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Samsung “startup reform” sounds like corporate version of the mid-life crisis sports car

South Korean mobile giant Samsung wants to restructure its internal operations in a bid to create a startup culture and, while it sounds like the corporate equivalent of a mid-life crisis, it actually makes sense.
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Following Mobile World Congress 2016, during which Samsung partnered with Facebook boss Mark Zuckerberg, the mobile giant has been eagerly promoting is new Galaxy S7 smartphones and virtual reality headset, the Gear VR.

Given its deep-rooted focus on consumers, it stands to reason Samsung has come out to say that it wants to introduce a startup culture into the workplace.

Indeed, it’s been found in a study from BrightHR that companies must think of today’s employees as consumers, given the changing attitudes towards career paths and workplace enjoyment.

Of course, a startup by definition is a newly established business, so it sounds quite an outrageous ambition for a 1938-founded corporate firm with some 300,000 plus workers dotted around the world to posses.

“We aim to reform our internal culture, execute as quickly as a start-up company and push towards open communication and continuously innovate,” the firm said in a statement.

Many startup entrepreneurs and leaders will tell you that a company culture has been fostered from the beginning – so that’s going to mean a great deal of restructuring for the business.

It’s not simply a case of creating new office environments, policies and so forth, but nurturing that culture – especially when existing staff members will be in the habit of a rigid approach to work.

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With business growth slowing, hopes of acceleration have been pegged on encouraging broader communications between department heads and staff internally. A ceremony dubbed Startup Samsung took place and saw executives sign an agreement to change management tactics, reducing working hours and meetings.

Sir Cary Cooper, the University of Manchester’s professor of psychology and health, who worked on the BrightHR report, said: “Work is such a large part of people’s lives and is becoming more so as working hours increase and our ability to remotely complete work tasks develops too.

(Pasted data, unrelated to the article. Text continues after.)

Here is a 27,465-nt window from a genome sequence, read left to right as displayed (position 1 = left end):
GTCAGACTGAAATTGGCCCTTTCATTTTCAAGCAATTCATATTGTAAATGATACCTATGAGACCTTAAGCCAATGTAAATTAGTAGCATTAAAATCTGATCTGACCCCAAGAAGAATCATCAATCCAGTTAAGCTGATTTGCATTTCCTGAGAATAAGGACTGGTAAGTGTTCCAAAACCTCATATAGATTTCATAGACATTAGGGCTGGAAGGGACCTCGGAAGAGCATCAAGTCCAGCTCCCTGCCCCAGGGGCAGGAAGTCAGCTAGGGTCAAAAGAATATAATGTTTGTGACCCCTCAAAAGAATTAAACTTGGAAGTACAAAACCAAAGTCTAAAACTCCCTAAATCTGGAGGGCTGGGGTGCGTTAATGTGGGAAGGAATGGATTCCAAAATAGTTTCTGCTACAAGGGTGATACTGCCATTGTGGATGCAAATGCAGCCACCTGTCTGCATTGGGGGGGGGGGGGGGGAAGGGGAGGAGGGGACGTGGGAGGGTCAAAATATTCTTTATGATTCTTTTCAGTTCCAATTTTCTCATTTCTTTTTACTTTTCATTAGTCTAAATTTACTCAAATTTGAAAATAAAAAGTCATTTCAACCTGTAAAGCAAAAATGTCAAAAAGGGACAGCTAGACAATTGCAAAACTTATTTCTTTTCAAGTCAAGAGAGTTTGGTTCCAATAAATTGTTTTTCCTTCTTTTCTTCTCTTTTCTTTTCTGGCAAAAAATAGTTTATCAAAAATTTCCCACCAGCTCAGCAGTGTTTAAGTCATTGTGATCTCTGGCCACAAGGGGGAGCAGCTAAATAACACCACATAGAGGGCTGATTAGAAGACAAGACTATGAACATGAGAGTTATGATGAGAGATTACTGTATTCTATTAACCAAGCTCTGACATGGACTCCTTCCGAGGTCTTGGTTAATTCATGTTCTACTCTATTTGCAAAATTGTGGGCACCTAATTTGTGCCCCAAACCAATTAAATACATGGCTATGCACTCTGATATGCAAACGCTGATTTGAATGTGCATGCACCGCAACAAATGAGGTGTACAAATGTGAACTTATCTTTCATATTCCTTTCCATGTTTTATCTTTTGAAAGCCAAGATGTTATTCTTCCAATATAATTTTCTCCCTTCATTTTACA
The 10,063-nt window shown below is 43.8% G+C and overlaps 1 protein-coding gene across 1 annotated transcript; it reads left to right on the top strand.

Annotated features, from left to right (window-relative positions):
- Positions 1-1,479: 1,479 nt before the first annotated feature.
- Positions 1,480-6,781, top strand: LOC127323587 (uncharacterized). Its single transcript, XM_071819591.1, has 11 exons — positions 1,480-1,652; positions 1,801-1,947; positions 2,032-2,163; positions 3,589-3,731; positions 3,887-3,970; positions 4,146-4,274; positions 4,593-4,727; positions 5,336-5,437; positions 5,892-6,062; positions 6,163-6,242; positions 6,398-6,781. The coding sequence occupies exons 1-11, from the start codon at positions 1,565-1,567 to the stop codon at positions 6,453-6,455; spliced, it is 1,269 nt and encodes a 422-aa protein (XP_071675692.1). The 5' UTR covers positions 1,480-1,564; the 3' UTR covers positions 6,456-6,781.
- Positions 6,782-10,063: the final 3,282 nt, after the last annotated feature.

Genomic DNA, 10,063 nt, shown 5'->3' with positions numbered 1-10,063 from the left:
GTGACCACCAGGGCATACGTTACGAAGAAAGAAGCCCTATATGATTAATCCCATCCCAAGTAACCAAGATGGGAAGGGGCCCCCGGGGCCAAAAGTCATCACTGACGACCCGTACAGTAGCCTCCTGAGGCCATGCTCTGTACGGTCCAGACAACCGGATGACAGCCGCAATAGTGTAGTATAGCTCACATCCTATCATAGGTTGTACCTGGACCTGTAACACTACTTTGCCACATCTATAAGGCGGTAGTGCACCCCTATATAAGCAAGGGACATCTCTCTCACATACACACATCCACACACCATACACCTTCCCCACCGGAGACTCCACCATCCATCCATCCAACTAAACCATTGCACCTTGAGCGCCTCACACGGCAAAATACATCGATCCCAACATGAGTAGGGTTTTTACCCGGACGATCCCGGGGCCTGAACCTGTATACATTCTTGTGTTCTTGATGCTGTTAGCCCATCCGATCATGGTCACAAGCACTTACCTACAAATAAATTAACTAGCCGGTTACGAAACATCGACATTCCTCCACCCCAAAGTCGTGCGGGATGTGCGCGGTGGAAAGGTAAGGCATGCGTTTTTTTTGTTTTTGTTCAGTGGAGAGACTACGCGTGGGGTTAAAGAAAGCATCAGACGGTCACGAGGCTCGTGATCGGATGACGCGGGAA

“When we spend so much of our time at work, it’s important to ensure that it’s an environment conducive to a healthy and happy lifestyle.”

The term “it pays to play” was used in the study, which revealed happiness and fun can actually be caused with very simple changes to the workplace. Methods cited included fulfilling tasks, relaxed environment, celebrating with colleagues, games and social events.

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While the UK may have a startup culture that encourages growth, those in the US like to retain the tag of startup for the long-term.

Uber, for example, has the ludicrous tag of “the most valuable startup in the world” thanks to a valuation as high as $64.6bn.

Elsewhere, HotelTonight’s COO and co-founder Jared Simon insisted the business, which has over 200 employees and five years of operation under its belt, is still a startup.

“I think of a startup as a state of mind, it doesn’t describe the structure of the company as much as it describes the dynamism,” he said.

“To me, and maybe it’s the America-centric way of looking at it, if we graduated from startup it would start to feel like we’ve got it all figured out. The reality is we’re still experimenting, doing lots of cool things, taking risks and it doesn’t feel like what a non-startup would be doing.”

Samsung graduated from being a startup a long time ago and seemingly it still doesn’t have it figured out.

Maybe the new approach to human resources will aid growth as intended, or maybe it’s just a mid-life crisis that will be returned for something more sensible – much like the ageing gentleman and his red sports car purchase.

Either way, you’ve got to appreciate the firm’s risk for refusing to stand still any longer – perhaps there’s still of flicker of startup in there after all.

One entrepreneur took business lessons rom Star Wars in attempt to create a Jedi company.

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About Author

Zen Terrelonge

Zen Terrelonge is the deputy editor of Real Business, specialising in media, innovation, technology and the digital sector. A media professional with eight years worth of experience he has worked for both startup and established publications.

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